17. 17. Other Flower Bearing Artists<br />Mapplethorpe, Flowers<br />Mapplethorpe: Sexual connotations with flowers <br />O’Keefe: denied sexual connotation<br />O’Keefe, Blue Flower<br />
  18. 18. Contrasts<br />The “Southern Belle” was a very feminine figure. The outfits even emphasized the feminine virtues of hips, breasts, and body.<br />However, I recall discussing the Southern matron as “the iron fist in the velvet glove.” She was a powerful woman. <br />This statue is also decorated with butterflies (the symbol of the psyche) and flowers, femininity.<br />The “skirt” is a light shade that also illuminates; she thus dispels darkness. It’s also just fun!<br />Southern Belle, 2008. Second place, 3-D.<br />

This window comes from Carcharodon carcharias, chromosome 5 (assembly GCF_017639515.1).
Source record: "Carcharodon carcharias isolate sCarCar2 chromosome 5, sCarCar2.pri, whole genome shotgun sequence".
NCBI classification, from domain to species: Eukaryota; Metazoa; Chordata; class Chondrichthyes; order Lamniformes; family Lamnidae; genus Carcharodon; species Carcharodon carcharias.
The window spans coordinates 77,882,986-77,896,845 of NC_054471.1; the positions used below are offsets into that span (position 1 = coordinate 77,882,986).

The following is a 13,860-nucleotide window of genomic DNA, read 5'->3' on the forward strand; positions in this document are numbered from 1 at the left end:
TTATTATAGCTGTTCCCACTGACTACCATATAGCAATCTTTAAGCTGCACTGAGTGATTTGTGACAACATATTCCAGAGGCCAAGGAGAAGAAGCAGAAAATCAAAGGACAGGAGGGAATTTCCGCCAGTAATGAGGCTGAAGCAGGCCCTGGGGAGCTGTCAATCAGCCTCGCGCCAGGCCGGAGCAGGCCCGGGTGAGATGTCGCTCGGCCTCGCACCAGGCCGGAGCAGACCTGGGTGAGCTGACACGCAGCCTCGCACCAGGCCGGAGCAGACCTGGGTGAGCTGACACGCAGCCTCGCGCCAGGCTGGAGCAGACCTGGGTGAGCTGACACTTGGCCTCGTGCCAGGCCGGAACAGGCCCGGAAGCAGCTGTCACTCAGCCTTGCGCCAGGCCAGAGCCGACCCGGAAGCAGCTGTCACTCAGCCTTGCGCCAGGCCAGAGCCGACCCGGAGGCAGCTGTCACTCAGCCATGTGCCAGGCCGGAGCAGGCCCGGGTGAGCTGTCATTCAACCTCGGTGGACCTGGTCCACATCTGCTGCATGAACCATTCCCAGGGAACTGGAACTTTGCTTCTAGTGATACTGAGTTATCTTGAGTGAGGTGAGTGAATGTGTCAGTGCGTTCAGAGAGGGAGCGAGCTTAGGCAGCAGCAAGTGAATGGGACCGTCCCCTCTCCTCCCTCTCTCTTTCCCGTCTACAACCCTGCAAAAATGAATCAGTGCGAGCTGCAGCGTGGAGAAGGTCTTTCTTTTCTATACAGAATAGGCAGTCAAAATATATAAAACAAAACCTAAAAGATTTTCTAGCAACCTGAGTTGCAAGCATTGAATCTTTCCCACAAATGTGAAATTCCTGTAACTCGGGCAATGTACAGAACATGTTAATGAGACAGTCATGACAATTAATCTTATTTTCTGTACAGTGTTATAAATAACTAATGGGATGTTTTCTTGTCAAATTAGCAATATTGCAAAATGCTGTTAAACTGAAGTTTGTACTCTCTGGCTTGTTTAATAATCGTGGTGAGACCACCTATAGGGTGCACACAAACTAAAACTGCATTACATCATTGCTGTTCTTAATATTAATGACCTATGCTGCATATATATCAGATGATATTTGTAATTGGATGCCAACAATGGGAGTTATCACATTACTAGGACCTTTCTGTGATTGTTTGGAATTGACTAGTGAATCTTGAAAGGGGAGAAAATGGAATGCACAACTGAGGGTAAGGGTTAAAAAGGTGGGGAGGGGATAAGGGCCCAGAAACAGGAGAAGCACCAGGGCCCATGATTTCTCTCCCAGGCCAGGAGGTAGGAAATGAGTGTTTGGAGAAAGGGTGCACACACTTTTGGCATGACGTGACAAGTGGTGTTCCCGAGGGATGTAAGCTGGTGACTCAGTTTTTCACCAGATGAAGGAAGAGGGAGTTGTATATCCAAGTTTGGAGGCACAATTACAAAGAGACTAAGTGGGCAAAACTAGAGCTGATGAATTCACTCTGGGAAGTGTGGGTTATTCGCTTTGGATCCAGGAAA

19. 19. Contrasts<br />“Young Autumn” is part of my “Daphne” series. Daphne, though strong enough to reject Apollo, is still subject to fate. Her transformation into the tree is triggered over a fight between Apollo and Eros over whose arrows are stronger. Apollo dismisses Eros, who enacts his revenge by infecting Apollo with the arrow of love and Daphne with the arrow of hate. <br />“Young Autumn: Daphne,” 2009. <br />
  20. 20. Other Famous Artists&apos; Daphne and Apollo<br />Poussin<br />Bernini<br />
  21. 21. Male & Female: Superheroes as &quot;New Gods&quot; <br />“Man of Steel,” (2009), right.<br />“Woman of Steel,” (2009), left.<br />These works were created with gender differences specifically in mind. I made these before I took this class, in August, for a show that started in September. I did alter “Man” to be bulkier (he is currently showing so I do not have a better picture) and “Woman” to be feminine.<br />They were based on the concepts of Superman and Supergirl, though not inspired by the image below. The pose was created from reading countless comics over my lifetime. These seem to be classic poses.<br />